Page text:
Banks, Farmers and Merchants', People's Banking Company, and Darlington State bank; bakery, Fletcher & Co.; blacksmith shops, W. C. Painter, Moore & Miles, William Block. Welliver Brothers; barber shops, Butler & Warren, Henry Justice, C. W. Burk, Thomas Campbell; dry goods, G. O. Goddard, C. C. Thompson; drugs, Campbell & Kersey, Mrs. M. A. Greene; dray line, Frank Smith; dentist, B. O. Flora. D. D. S.; furniture, Brainard & Butler; grocers, Isaac Carrick, J. M. Woody, V. Craig, D. K. Young 0 M. Mote; grain dealer, "Farmer's Co-operative Company:" garage, Booher & Booher; hardware Flanigam & Booker. Cox & Booker. Anuial Booher: hotel, Sands House; jeweler, Ed. Stephenson; livery, William Hiatt & Son; lumber, Joshua Saida & Son; meat market, R. H. Snyder; mill (saw), W. P. Lynch, (feed), Cox & Malsbary; newspapers, Echo and Record; notary public, Samuel Martin; photographer. John R. Rettinger; postmaster. W. C. Woody; physicians, Drs. Peacock, Kendall, Pollom; shoe repairer, Calvin Toney: restaurants, J. H. Lewis. Floyd Hopper, Ben Honeker; sheet metal, tin and plumbing. W. W. Chambers & Son, Chesterson & Carrick; tailoring, E. Chambers.


The present town board is made up as follows: President, Alexander Buchanan; George Booker, F. W. Campbell. Clerk and treasurer, N. A. Booher; marshal, William Hiatt; health officer, Dr. Peacock.

About 1897 a system of water works was put in; at first springs were used for a supply of water, but these failing a system of excellent drive wells was installed, and from these waters of the purest kind is pumped and a direct pressure is had. This plant, however, is a stock company's property and not owned by the town. The town, however, owns its own lighting plant, which is of the acteclene type and affords a good illumination for public streets and stores, as well as residences. A volunteer fire company composed of ten citizens, with D. V. Booher as chief, wards off the fire fiend by a hook and ladder and hose cart apparatus.

The public school building was burned in the autumn of 1912 and will be rebuilt this season.

The churches of Darlington are the Methodist, Presbyterian, two Christian and Society of Friends. These all have church buildings of their own.

R. C. Kise Post No. 437, Grand Army of the Republic. organized about 1885, now has but ten members and its adjutant is Samuel S. Martin, with E. P. McCloskey as commander.


This village is situated in the extreme southeastern portion of Franklin township, and it was platted in 1857, by Isaac Cane .and George A. Woods. It has never materialized to be much of a trading center. It has but a dozen or so buildings; a store, a school, and church, with three physicians. It is now only one mile north of the interurban line running from Indianapolis, which of itself is unfortunate.


Franklin township has the honor, for such it is, to have been the lifelong home of the late deceased Governor James A. Mount, who was originally in youth from Boone county, this state, but spent almost his entire life in this township. He was a farmer, good and successful and true in all that pertained to agriculture and stock raising. He was elected governor by twenty thousand majority, on the Republican ticket and served four years faithfully and impartially. He owned a splendid five hundred acre farm in this township, about four miles south from Darlington. In 1895 he erected one of the most up to date houses in all western Indiana, at a cost of ten thousand dollars. He finished his term of office as governor in 1901 and was tendered a reception upon his retirement. After the closing scenes of this he was packing up preparatory to going back to the farm he so dearly loved. He said: "I am tired of public life and want to go home and shake hands with my neighbors." But ere the time arrived he was taken suddenly ill and died at a hotel in Indianapolis. His remains were buried in Oak Hill cemetery at Crawfordsville. His good wife passed from earth's shining circle in about four years after his death. They left two children - Rev. Mount, of the Pacific coast, and a daughter, now Mrs. Charles Butler, who occupies the old homestead in Franklin township.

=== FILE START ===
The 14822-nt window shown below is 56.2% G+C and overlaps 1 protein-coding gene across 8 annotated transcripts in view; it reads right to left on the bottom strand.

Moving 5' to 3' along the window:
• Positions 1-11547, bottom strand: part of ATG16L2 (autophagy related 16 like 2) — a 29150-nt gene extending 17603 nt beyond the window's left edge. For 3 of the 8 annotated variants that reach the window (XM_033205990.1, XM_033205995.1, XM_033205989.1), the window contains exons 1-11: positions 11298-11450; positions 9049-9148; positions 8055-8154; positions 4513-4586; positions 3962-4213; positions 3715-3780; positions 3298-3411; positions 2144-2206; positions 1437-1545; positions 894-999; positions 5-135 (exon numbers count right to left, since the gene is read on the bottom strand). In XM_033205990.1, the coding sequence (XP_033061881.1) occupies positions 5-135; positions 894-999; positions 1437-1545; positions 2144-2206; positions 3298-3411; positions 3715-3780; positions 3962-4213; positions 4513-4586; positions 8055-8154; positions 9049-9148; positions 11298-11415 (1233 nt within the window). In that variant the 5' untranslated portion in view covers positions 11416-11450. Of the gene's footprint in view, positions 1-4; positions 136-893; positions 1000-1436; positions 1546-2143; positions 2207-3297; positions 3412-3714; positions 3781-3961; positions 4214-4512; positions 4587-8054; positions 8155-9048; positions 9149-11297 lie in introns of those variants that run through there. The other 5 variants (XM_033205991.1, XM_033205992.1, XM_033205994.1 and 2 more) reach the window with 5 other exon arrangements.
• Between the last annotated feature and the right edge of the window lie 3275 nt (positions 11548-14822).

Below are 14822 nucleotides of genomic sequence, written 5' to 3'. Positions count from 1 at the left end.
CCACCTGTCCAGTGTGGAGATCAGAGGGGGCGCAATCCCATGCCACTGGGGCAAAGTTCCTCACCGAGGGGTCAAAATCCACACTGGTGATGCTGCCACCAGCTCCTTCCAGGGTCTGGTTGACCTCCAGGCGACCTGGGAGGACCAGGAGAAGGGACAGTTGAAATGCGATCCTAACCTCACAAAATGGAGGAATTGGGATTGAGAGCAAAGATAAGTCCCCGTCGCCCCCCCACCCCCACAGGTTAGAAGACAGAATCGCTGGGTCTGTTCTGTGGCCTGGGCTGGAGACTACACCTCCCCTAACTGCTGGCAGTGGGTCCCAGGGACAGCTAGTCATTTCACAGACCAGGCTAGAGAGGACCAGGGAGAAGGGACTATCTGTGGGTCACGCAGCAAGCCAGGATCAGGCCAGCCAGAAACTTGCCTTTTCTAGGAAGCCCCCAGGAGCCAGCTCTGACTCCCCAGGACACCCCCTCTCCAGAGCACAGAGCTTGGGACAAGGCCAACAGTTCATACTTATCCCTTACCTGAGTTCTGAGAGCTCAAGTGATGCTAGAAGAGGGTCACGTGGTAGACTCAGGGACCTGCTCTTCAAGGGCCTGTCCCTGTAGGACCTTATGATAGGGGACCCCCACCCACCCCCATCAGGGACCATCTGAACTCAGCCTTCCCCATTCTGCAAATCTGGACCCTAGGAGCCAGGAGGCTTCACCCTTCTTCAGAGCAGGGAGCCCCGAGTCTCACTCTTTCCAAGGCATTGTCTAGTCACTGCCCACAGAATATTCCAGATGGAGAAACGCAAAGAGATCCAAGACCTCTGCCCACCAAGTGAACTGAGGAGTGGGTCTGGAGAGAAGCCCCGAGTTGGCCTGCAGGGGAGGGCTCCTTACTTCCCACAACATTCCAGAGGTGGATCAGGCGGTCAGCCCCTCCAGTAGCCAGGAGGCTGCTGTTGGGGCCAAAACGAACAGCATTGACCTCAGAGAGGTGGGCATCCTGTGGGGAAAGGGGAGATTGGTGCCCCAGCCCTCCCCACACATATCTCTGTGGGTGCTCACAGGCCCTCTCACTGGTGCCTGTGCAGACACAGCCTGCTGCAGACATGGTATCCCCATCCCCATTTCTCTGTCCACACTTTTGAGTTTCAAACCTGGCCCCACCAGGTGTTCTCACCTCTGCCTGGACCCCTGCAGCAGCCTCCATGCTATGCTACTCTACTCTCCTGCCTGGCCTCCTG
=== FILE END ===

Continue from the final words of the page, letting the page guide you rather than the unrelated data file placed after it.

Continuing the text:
Return to [ Indiana History ] [ History at Rays Place ] [ Rays Place ] [ Indiana Biographies ]

Indiana Counties at this web site - Cass - Clay - Dearborn - Elkhart - Fayette - Gibson - Hancock - Hendrick - Henry - Miami - Monroe - Montgomery - Porter - Posey - Putnam - Rush - St. Joseph - Tippecanoe - Wabash

Also see the local histories for [ CT ] [ IA ] [ IL ] [ IN ] [ KS ] [ ME ] [ MO ] [ MI ] [ NE ] [ NJ ] [ NY ] [ PA ] [ OH ] [ PA ] [ WI ]

All pages copyright 2003-2013. All items on this site are copyrighted by their author(s). These pages may be linked to but not used on another web site. Anyone may copy and use the information provided here freely for personal use only. Privacy Policy